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What is spider silk?

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Spider silk is a natural protein fiber that is always sought after for its mechanical properties and is considered to be superior to silkworm silk. Spider silk also known as gossamer is tougher than steel by weight and more durable than Kevlar while exhibiting incredible elasticity and can be stretched about two to five times its original length without being broken.

There are about seven different types of silk extruded by the spiders through their abdominal glands that function as biofactories and secrete silk protein i.e. fibroin. The types of silk are distinguished by the structure of the protein and possess different properties, composition and morphologies.

However, spider silk is difficult to produce in large quantities and hence find less application in the textile industry. This is because it is difficult to domesticate spiders due to their predatory nature and unlike silkworm, the spider web can not be reeled into a single fiber. Also, the spiders produce silk or more precisely webs in order to catch prey, production of egg sacs, carry semen from the abdomen to the male palp and various other functions while silkworm utilises silk for protection against metamorphosis. The strongest silk is dragline silk produced by the Golden Orb spider.

Although silkworm has been used to extract silk for about 5000 years, spider silk is trying to make its way in the textile market and various research is going on to produce large quantities of spider silk. In the late 1990s, the first artificial spider silk was developed by Nexia Biotechnologies, trade name BioSteel. The method involved transferring of spider dragline silk gene into mammary glands of goat and so the spider silk proteins were extracted from the milk of a lactating goat.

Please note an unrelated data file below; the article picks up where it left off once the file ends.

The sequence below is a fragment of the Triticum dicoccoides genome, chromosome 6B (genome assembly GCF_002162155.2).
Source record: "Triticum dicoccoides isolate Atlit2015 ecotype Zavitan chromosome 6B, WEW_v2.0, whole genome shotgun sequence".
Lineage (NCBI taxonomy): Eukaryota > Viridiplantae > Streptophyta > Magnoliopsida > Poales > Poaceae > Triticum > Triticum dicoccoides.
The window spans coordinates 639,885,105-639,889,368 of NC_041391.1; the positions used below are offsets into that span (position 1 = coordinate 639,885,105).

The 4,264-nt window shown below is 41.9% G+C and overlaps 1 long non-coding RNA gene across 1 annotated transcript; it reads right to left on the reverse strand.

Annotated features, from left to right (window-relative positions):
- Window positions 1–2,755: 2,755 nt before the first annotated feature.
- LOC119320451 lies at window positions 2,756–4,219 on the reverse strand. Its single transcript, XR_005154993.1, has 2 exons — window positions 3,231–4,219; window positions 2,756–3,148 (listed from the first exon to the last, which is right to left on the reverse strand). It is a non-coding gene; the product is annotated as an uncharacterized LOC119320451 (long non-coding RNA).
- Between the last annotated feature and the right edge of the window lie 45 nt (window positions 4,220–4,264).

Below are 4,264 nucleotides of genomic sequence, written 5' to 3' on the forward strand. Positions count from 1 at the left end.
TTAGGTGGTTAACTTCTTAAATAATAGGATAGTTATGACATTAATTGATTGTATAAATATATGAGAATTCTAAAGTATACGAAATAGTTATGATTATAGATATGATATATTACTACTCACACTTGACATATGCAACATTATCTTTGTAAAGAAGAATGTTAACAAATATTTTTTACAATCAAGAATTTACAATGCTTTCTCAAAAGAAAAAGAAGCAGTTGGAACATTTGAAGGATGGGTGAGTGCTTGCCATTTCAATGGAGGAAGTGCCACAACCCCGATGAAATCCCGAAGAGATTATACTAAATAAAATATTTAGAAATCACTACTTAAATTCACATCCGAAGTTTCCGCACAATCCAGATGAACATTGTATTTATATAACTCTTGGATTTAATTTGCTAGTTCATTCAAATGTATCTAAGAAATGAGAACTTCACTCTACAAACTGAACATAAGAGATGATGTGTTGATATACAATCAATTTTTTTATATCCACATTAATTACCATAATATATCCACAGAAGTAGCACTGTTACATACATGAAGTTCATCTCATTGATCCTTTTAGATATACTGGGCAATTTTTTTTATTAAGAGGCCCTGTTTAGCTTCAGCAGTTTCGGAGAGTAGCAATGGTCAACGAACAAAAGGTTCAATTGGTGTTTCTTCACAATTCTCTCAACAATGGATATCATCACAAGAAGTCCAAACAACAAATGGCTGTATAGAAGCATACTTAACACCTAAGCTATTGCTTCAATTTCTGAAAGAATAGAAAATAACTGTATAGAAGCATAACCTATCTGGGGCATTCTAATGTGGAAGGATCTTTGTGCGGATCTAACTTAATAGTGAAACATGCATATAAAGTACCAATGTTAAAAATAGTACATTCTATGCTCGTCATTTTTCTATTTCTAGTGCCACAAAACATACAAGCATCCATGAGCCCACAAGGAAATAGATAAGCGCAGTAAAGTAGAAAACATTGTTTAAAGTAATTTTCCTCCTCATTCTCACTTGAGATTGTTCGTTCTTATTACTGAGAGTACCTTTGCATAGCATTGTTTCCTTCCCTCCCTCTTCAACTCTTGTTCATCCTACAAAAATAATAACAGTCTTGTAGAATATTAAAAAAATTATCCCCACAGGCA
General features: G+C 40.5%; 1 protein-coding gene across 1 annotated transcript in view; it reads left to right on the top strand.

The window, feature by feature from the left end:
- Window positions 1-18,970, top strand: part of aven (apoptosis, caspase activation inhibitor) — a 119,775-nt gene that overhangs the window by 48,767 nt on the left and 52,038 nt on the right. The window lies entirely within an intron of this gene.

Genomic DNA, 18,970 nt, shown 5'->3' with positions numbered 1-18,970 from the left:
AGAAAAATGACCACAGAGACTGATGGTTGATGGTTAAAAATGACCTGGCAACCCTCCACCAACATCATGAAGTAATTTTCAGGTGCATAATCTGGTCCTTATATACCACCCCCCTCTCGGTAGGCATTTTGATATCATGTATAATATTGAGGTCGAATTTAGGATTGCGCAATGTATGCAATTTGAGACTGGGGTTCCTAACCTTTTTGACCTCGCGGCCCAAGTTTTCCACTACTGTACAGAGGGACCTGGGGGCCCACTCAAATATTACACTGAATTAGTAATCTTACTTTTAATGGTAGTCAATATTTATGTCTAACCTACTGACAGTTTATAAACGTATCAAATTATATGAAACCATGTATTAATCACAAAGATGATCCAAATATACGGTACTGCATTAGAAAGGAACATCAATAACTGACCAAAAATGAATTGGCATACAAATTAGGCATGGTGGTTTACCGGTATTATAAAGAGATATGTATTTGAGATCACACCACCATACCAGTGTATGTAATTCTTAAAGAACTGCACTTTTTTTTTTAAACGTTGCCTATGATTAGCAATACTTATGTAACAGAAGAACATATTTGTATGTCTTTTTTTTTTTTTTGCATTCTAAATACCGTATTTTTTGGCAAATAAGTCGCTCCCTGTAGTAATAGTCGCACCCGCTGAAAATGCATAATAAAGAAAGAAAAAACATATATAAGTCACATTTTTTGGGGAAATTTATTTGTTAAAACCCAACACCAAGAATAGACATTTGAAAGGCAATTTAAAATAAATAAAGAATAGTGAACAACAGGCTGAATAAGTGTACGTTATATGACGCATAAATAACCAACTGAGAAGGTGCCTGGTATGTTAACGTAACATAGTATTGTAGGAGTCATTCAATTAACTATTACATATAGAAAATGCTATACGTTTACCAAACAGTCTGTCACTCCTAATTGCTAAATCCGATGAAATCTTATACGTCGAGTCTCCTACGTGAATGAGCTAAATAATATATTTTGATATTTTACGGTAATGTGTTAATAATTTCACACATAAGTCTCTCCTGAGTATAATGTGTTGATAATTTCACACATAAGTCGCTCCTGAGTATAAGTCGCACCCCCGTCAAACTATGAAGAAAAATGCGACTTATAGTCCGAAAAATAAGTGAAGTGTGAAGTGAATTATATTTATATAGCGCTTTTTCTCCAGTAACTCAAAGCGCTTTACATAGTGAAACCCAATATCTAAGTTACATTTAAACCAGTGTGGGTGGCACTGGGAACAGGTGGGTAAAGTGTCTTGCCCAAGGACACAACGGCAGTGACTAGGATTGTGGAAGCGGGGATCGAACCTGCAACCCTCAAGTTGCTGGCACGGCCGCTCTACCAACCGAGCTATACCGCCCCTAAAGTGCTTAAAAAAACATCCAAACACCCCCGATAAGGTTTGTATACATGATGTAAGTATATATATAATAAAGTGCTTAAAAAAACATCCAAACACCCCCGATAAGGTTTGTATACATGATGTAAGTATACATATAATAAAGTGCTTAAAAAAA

After which various techniques have been introduced to produce spider silk. Qmonos, a bio-material derived from spider silk, is the latest innovation in this area. Spiber, a Japan-based company has bought the synthetic spider silk into the market and has succeeded in fibroin protein synthesis without using goat milk. Qmonos, derived from a Japanese word kumonosu which literally means spiderweb. The method used by Spiber obtains protein by the marriage of bioengineered bacteria and recombinant DNA. The protein extracted from these bacteria is in dry powder which is further made into thread by the process of extrusion. Thus, the company aims to produce the spider silk at a large scale as mass production for which it has also collaborated with North Face in 2015 to launch a jacket that could bear harsh environment conditions and called it as Moon Parka. The most prominent feature of the jacket is that its outer shell consists of Qmonos fabric which is entirely biodegradable.

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